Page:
For Immediate Release

Thursday, September 14, 2017
Neha Khator
91 11 24198000

New Delhi: The U.S. Agency for International Development (USAID) joined Safe Water Network today in hosting its fifth “Beyond the Pipe” forum in India.

Safe Water Network and USAID, at the widely attended forum, also released the report “Policy & Enabling Environment for Urban Small Water Enterprises” that makes recommendations on how to scale up safe water enterprises in urban slums. The report has been compiled under the “Urban Small Water Enterprises,” a three-year partnership between USAID and Safe Water Network. 

Speaking at the forum, Ramona El Hamzaoui, USAID Deputy Mission Director to India, said: “USAID is proud to have supported Safe Water Network for the Small Water Enterprises project. We are glad that the project was able to leverage Greater Hyderabad Municipal Corporation (GHMC) and private sector support to install 50 Water ATMs that will provide safe water access to 150,000 people in urban slums in the city. It’s a great success for all parties involved that small water enterprises models promoted under our joint project have been adopted as policy recommendations by the Ministry of Housing and Urban Affairs for implementation under the AMRUT program.”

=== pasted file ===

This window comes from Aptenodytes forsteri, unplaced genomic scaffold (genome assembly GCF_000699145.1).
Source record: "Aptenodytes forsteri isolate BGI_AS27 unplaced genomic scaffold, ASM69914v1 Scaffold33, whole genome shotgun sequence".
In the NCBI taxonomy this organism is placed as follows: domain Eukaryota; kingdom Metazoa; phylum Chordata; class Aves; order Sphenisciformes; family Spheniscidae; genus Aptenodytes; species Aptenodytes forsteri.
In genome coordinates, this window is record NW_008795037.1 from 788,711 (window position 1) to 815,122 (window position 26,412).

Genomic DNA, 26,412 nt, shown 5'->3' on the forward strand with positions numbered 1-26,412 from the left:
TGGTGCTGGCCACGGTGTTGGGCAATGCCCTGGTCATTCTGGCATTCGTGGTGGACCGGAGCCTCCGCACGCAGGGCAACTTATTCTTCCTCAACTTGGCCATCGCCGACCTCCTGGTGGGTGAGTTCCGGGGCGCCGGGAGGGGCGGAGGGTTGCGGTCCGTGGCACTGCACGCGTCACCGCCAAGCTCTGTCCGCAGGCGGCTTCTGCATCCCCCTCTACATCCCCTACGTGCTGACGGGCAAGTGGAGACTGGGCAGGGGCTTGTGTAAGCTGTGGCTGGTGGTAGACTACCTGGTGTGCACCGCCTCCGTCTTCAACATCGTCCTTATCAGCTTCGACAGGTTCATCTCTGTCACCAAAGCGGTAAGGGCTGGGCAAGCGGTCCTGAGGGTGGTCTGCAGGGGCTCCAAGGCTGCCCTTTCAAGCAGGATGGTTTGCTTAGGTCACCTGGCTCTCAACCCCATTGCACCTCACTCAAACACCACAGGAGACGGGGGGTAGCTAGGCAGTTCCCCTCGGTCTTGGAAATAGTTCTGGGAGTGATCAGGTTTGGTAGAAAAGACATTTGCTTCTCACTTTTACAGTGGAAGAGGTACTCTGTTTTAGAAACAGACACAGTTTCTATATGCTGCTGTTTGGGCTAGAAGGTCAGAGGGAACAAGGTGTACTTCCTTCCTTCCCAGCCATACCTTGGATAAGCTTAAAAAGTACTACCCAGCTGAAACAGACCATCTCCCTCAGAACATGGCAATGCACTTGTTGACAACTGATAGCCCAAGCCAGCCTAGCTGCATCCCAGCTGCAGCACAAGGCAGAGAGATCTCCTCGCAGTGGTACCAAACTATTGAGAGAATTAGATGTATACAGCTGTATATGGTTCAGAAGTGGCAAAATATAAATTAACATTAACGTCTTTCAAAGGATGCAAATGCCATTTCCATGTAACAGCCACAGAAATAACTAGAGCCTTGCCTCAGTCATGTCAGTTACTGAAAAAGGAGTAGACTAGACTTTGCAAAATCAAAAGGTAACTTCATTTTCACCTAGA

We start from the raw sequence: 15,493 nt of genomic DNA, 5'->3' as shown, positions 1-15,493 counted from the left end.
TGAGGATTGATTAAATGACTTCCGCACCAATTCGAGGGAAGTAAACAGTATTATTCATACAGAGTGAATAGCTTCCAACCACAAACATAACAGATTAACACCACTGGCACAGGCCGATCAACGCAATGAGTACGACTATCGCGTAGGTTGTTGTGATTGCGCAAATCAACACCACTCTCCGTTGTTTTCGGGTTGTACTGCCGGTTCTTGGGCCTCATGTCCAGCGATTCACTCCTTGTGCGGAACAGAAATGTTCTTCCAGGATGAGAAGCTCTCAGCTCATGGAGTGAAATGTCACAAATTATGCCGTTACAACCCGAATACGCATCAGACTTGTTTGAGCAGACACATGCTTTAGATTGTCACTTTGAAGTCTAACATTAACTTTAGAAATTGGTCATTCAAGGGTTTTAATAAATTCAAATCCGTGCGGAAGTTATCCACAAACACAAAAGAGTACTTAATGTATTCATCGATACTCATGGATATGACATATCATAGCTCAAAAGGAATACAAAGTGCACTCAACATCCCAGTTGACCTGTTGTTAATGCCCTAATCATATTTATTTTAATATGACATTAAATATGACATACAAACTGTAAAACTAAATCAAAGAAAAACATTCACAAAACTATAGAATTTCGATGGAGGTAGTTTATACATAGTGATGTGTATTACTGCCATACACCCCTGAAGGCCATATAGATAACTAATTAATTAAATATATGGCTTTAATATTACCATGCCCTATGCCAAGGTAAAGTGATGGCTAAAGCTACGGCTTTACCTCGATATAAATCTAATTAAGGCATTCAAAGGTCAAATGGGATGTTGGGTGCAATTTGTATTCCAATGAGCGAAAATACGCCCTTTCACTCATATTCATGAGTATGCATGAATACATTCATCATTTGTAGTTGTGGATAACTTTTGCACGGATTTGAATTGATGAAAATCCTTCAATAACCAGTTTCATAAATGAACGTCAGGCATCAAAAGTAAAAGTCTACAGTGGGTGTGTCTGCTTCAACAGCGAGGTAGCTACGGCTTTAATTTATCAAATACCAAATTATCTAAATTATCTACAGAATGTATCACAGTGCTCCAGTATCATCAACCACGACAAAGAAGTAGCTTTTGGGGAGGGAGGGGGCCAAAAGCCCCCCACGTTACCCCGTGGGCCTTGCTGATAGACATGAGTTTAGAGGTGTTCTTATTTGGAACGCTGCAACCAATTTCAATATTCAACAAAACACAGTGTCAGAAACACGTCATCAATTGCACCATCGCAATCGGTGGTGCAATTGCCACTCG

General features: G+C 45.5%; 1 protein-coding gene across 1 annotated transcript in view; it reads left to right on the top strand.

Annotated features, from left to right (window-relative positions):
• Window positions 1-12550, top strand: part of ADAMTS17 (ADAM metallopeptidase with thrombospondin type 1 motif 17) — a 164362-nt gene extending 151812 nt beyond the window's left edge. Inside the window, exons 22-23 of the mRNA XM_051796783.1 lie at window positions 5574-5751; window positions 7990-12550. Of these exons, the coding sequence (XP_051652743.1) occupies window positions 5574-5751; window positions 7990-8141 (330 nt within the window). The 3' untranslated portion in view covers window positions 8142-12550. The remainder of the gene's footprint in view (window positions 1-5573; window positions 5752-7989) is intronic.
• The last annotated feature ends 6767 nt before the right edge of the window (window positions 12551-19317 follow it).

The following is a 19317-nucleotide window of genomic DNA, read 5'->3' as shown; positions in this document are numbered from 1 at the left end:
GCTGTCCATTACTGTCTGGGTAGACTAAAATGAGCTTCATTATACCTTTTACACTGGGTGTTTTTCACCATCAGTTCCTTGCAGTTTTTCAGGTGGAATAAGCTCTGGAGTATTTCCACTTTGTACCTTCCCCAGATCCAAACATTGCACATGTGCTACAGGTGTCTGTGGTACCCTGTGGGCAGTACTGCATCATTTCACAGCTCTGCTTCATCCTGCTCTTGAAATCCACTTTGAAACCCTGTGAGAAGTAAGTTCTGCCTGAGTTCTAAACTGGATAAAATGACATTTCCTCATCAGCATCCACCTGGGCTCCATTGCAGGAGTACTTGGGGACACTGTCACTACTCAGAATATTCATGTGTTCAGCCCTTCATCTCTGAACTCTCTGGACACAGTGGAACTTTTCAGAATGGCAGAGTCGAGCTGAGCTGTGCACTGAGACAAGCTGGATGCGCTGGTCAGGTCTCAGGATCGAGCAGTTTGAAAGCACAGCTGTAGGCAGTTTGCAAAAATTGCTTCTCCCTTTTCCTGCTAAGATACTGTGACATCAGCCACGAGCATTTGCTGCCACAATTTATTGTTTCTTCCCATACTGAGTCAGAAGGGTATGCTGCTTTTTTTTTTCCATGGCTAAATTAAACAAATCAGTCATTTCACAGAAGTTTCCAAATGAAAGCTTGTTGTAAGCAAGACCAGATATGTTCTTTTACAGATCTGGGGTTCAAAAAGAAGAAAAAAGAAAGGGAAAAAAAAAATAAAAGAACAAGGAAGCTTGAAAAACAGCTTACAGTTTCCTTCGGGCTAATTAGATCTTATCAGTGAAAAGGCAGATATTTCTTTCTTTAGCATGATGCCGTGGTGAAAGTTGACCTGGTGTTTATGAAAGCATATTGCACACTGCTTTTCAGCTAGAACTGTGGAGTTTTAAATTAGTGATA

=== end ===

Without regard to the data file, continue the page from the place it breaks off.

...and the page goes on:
The Water ATMs or Any Time Water kiosks dispense WHO-standard clean drinking water at a nominal cost using a pre-paid card.

Kurt Soderlund, Chief Executive Officer of Safe Water Network, said: “We’re pleased to be working with leading stakeholders to advance models, innovations, and partnerships to solve the drinking water needs of millions of urban poor in India and around the world.”

RavindraSewak, India Country Director, Safe Water Network, remarks, “Today, at a capital investment of nearly Rs. 4,000 crores ($592 million), urban small water enterprises can bring sustainable, safe drinking water access to 35 million urban slum dwellers living in India. Let us join hands to expand scaling up the approach as part of a broader mission to address the safe water access gap in urban slums.”